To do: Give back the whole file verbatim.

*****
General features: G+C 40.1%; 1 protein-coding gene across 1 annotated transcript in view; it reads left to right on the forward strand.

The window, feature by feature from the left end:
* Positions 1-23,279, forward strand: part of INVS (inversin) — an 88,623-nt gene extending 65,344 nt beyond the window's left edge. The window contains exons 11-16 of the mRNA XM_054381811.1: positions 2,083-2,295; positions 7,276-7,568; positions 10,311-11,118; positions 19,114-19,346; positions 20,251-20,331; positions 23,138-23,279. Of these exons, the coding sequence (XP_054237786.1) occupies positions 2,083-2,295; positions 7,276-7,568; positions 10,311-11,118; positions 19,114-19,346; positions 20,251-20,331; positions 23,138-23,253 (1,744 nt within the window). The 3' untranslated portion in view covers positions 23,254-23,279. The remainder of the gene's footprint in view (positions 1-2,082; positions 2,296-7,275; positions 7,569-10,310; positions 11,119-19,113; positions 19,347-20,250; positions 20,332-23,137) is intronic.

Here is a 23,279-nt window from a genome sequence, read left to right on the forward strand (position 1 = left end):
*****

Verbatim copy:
General features: G+C 40.1%; 1 protein-coding gene across 1 annotated transcript in view; it reads left to right on the forward strand.

The window, feature by feature from the left end:
* Positions 1-23,279, forward strand: part of INVS (inversin) — an 88,623-nt gene extending 65,344 nt beyond the window's left edge. The window contains exons 11-16 of the mRNA XM_054381811.1: positions 2,083-2,295; positions 7,276-7,568; positions 10,311-11,118; positions 19,114-19,346; positions 20,251-20,331; positions 23,138-23,279. Of these exons, the coding sequence (XP_054237786.1) occupies positions 2,083-2,295; positions 7,276-7,568; positions 10,311-11,118; positions 19,114-19,346; positions 20,251-20,331; positions 23,138-23,253 (1,744 nt within the window). The 3' untranslated portion in view covers positions 23,254-23,279. The remainder of the gene's footprint in view (positions 1-2,082; positions 2,296-7,275; positions 7,569-10,310; positions 11,119-19,113; positions 19,347-20,250; positions 20,332-23,137) is intronic.

Here is a 23,279-nt window from a genome sequence, read left to right on the forward strand (position 1 = left end):